22 January 2011

When the Gear You Need Doesn't Exist

I thought I would continue along the thought pattern of *Decisions* and talk about my decision to make my own gear.

Most manufacturers (and that includes those who make equipment for service dogs) focus on the typical breed builds of more robust chests, typical height dogs which I had, but shorter length dogs, and the list could go on. The first time working with a Border Collie, I tried from time to time to buy gear that was available, but the end result was always the same- it would fit in one area, but not another; it would rotate as we worked causing inconsistencies in the guidance from Met, but also led to red skin or sores and frankly I found it so infuriating to spend good money on gear that they assured would fit him only to have to pad it, add straps to it, put the coat on under the harness because it was so full chested it would fall off, or to be fed up and toss it aside for another solution.

I love to sew. I figured if I could not find what I needed on the market, why not just make it myself. At first I tried my hand at more precise modifications of existing gear but realized that still held me within certain constraints, though this brought about a nice training harness. I began to purchase the supplies I needed to experiment with. One of the first harness and pack setups I made for Met, worked absolutely like a dream! It never rotated and gave us the ability to work well as a team in the earlier stages of my eye disease. As my eye disease progressed however, changes were needed in his gear. I never really settled on a good solution again- not like what we had for those few years anyway. Though, one of the last harnesses we worked with was purchased for our use, it too required padding and other modifications. I dreamed of using my creativity to design once more the equipment we needed for both my needs and his structure. Unfortunately time ran out for Met, but not my desire to make custom equipment for my agile built Border Collies.

Fast forward to the entrance of Thane. He was a 9 month old full of energy and strong will when he came into my life. Needing to focus more on him and his training than sewing, I opted against sewing for him initially. I bought several harnesses trying to find one that would fit. The no-pull harnesses had a big issue, if it fit his girth, it did not fit his chest depth (not by a longshot) Though I found a harness we could live with for the short term while he was still filling out, it still had drawbacks that made it really clear to me that designing my own gear was not only going to be an enjoyable part of this partnership, but also very much a necessity. Through trial and error over a couple of years, I finally had a good British style guide harness for Thane and I to work with. What I really needed however, with the continued deterioration of my vision, was a good American style harness where the handle could pass through loops that limit its movement some to allow clearer guiding from Thane. Its taken a lot of experimentation, but I finally managed to design the perfect harness we need in order to continue working effectively. Of course, a re-design of his raincoat was also required after pulling this off.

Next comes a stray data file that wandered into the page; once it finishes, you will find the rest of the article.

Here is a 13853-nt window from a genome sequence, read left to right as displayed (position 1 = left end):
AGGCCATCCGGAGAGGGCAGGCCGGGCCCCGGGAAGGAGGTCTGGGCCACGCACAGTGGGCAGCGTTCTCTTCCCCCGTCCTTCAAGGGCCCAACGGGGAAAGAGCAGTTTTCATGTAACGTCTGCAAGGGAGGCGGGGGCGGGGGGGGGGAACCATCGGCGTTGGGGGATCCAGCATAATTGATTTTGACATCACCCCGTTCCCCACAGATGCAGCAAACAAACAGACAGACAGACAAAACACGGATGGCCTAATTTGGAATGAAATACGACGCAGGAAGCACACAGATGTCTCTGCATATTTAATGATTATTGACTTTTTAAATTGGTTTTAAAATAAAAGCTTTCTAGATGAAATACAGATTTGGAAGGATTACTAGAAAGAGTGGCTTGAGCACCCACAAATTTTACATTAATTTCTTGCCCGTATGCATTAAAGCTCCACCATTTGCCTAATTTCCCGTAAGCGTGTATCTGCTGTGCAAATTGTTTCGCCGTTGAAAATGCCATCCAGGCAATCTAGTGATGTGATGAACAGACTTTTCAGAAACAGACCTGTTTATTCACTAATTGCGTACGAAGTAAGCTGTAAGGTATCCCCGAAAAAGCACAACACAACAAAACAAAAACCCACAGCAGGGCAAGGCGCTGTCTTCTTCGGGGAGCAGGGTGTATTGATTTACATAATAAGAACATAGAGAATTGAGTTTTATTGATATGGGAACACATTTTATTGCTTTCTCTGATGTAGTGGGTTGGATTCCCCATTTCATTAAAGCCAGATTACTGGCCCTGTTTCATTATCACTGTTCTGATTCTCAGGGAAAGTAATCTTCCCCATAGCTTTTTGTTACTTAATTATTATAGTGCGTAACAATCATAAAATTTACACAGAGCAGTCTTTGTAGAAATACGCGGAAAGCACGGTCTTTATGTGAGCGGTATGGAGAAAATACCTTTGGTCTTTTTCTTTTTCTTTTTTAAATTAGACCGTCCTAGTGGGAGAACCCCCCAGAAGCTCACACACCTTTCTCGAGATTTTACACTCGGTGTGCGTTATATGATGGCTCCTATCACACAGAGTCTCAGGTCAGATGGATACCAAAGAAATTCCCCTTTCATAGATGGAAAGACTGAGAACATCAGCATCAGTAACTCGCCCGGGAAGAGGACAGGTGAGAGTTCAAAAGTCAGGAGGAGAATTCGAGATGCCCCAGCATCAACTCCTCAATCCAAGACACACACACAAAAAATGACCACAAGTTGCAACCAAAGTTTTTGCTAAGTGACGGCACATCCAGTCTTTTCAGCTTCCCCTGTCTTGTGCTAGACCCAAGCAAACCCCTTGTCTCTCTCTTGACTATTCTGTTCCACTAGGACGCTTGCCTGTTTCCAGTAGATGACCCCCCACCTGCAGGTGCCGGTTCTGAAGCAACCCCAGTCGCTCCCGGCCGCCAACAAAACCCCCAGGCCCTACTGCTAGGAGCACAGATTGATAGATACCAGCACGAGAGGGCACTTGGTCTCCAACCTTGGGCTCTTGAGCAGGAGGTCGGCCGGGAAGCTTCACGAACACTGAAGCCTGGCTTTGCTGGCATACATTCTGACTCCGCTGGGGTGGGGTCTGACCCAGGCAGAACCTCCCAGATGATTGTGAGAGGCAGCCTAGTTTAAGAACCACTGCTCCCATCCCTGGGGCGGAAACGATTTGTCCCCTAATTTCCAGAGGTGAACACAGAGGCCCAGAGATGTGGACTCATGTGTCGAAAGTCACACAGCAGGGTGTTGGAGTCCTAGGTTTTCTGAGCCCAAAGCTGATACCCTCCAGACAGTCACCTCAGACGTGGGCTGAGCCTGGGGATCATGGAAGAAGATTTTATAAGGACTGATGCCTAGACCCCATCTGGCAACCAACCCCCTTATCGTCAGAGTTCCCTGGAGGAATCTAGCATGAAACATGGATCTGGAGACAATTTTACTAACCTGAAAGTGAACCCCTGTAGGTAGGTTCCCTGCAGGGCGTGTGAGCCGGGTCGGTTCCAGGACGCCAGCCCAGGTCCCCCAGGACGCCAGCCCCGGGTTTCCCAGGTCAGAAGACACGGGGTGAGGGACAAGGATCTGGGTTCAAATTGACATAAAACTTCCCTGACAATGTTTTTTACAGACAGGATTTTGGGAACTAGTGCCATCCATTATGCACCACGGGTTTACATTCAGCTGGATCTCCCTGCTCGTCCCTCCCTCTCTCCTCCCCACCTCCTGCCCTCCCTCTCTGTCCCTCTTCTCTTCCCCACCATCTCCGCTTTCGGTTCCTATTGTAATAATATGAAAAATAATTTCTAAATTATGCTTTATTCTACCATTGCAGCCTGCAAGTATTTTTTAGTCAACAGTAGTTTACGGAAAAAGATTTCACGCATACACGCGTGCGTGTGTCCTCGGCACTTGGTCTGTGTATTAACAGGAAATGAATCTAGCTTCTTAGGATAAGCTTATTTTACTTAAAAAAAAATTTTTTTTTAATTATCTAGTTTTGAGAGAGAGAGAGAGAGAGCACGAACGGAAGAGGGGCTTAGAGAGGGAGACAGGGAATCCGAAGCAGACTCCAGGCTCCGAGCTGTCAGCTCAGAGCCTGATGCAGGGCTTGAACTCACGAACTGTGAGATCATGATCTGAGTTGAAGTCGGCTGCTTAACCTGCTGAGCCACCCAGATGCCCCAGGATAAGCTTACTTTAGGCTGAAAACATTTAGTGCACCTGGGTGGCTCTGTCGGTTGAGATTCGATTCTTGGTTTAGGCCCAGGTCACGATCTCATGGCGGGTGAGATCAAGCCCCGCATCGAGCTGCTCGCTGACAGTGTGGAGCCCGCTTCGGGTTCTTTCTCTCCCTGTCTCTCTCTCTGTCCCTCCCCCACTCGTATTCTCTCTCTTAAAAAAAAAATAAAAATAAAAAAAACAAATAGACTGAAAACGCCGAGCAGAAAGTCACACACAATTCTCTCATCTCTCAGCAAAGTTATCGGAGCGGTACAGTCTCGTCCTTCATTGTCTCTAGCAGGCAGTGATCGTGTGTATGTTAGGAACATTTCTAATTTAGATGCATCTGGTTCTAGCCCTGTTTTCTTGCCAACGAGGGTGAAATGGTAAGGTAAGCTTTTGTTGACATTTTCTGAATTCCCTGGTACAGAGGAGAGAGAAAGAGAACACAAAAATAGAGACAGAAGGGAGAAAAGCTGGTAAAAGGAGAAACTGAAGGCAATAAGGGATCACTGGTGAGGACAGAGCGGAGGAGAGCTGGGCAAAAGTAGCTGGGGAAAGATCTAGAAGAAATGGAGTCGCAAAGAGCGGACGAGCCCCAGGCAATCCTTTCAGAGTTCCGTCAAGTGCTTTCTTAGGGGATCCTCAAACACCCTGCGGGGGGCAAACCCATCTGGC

When I look back at all the gear, training equipment, disability equipment and the like that I have made over the past decade in training and working with my Border Collie boys, all I can say is boy I am glad I have the desire, the ability and the creativity to pull this off. It's sad to me that manufacturers are so narrow-minded in their development of gear for working dogs that dogs like Met and Thane would be left to work in ineffectual gear had it not been for my ability to intervene.

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